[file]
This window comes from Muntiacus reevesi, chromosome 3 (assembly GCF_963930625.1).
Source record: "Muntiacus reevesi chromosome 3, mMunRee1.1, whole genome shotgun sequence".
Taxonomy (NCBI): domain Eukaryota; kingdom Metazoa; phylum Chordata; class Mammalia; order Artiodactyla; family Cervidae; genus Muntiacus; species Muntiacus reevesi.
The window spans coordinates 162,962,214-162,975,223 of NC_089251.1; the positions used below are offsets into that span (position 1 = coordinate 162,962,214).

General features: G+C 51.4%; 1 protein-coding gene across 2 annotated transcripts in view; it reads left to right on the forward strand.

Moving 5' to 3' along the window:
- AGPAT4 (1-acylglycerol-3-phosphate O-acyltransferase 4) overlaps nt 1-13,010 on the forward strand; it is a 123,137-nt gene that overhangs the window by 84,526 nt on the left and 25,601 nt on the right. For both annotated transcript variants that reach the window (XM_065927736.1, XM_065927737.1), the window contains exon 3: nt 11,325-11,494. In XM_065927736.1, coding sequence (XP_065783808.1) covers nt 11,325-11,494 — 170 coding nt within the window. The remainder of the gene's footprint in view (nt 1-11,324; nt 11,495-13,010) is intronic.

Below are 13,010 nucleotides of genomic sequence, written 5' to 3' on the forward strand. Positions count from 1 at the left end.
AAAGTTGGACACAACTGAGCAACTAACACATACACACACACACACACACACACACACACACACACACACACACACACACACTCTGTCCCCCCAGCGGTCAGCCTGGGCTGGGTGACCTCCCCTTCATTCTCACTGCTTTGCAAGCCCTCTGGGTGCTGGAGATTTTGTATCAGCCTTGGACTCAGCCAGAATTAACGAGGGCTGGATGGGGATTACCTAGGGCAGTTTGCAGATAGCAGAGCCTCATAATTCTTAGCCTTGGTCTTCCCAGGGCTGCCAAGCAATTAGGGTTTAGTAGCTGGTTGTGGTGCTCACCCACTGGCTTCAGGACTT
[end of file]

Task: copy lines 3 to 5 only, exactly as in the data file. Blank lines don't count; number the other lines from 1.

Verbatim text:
Taxonomy (NCBI): domain Eukaryota; kingdom Metazoa; phylum Chordata; class Mammalia; order Artiodactyla; family Cervidae; genus Muntiacus; species Muntiacus reevesi.
The window spans coordinates 162,962,214-162,975,223 of NC_089251.1; the positions used below are offsets into that span (position 1 = coordinate 162,962,214).

General features: G+C 51.4%; 1 protein-coding gene across 2 annotated transcripts in view; it reads left to right on the forward strand.